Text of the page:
Marketing, sports data software join fight pandemic

January 23, 2021 Technology
Devices designed for bettering customer marketing and sports activities performance are now used in the fight COVID-19 as businesses deploy their systems to meet up new needs through the pandemic.

Hitachi-LG Data Storage at first developed its 3D LiDAR People Counter sensor for retail stores to track shoppers' actions and analyze data as a way to improve revenue and customer satisfaction.

The company, a joint venture between Japan's Hitachi and South Korea's LG Electronics, has now paired the application with a heat recognition and camera software that takes customers' temperatures and checks if they're wearing a mask with a facial recognition system.

The technology monitors the quantity of individuals and their activities to lessen congestion and it estimates wait times at cash registers, in reducing infection risks. It can also determine whether a customer has halted by a particular area for instance a required hands sanitizer station.

It comes as sellers seek to create a safe environment and restore peace of mind to the in-store encounter simply because fears of infection have driven customers away through the pandemic.

"It had been often used for marketing before but recently it has been used in various spots for unmanned stores. Since the coronavirus the amount of unmanned retailers has improved quite a bit," Norimoto Ichikawa, brain of Hitachi-LG Info Storage's software development staff, advised Reuters at the gross annual Wearables Expo in Tokyo.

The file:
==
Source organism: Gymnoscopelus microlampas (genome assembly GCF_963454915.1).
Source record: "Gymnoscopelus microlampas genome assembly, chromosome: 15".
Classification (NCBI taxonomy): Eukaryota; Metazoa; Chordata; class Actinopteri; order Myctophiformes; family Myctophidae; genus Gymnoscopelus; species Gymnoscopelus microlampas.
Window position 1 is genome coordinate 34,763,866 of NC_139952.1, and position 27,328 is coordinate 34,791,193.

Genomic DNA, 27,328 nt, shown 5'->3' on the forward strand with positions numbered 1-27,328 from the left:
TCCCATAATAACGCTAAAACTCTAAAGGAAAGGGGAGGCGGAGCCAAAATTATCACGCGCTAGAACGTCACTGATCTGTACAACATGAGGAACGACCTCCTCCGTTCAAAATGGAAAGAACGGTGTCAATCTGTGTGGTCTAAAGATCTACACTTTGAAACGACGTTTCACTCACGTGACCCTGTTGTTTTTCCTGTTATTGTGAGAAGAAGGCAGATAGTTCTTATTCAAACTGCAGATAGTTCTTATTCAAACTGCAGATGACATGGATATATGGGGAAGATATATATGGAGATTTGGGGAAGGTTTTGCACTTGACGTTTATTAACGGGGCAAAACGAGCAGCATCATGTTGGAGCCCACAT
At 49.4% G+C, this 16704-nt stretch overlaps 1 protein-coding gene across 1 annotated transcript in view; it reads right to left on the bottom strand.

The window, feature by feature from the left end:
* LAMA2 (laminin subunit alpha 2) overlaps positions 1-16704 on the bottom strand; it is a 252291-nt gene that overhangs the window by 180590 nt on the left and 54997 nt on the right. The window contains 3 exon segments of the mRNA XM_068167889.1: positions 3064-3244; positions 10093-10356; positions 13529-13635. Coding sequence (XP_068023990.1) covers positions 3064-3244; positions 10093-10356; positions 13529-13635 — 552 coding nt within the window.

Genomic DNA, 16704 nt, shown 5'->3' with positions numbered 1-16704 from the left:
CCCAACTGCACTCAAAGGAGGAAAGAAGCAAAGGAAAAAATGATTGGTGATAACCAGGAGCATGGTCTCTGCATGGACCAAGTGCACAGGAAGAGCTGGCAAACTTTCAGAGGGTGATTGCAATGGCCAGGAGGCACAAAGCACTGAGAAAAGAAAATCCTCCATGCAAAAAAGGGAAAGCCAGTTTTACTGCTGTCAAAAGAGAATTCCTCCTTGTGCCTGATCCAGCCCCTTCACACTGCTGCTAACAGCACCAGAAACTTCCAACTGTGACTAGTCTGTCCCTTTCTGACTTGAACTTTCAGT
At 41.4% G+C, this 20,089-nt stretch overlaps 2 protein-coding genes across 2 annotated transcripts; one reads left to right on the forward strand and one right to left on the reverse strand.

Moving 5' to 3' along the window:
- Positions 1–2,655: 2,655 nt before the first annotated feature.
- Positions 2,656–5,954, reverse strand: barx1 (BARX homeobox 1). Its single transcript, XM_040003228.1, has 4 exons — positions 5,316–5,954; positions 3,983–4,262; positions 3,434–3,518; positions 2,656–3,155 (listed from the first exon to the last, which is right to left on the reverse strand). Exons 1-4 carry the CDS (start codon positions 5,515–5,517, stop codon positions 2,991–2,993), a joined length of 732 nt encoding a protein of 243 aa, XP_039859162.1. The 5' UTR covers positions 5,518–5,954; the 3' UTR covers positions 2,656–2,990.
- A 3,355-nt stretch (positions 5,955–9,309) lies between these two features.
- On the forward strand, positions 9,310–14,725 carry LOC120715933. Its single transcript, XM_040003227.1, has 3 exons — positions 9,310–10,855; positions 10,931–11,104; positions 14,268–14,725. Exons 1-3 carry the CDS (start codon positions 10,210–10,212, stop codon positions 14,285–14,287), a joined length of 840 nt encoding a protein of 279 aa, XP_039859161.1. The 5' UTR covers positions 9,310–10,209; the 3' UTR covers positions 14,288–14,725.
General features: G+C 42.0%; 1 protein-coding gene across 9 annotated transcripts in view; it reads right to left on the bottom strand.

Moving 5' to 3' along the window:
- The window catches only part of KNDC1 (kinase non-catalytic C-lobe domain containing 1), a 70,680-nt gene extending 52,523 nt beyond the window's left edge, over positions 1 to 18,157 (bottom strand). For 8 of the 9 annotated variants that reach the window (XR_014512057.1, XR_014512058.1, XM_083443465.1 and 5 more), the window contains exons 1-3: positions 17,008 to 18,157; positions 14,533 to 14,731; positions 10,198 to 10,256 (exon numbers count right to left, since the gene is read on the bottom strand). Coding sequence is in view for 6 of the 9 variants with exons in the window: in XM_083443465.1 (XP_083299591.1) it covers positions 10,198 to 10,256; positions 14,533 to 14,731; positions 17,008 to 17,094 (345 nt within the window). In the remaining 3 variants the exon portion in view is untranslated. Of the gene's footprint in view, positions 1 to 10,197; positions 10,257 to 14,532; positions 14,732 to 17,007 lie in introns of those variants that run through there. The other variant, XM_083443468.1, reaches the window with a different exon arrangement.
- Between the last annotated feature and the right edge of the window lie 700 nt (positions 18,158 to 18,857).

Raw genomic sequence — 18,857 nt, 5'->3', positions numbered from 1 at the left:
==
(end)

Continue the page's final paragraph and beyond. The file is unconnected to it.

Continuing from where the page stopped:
Union Tool, exhibiting at the same trade present, said it had been hoping to market its wearable heart sensor for applications including as being a monitoring unit for COVID-19 clients at quarantine hotels.

The sensor, which can remotely monitor a person's heart rate and temperature, is currently used for health control and assortment of biometric info for sports and exercise.

Union Instrument is teaming with Toyobo for the sensor to be used with the latter's stretchable conductive film for wearable units and found in clothing.

"If the amount of patients increases later on and more people will need to be quarantined at home or hotel, I think there's a opportunity that such sensors can be utilised to remotely keep an eye on people's condition instantly," said Naoki Jimbo, head of Union Tool's revenue and marketing department.


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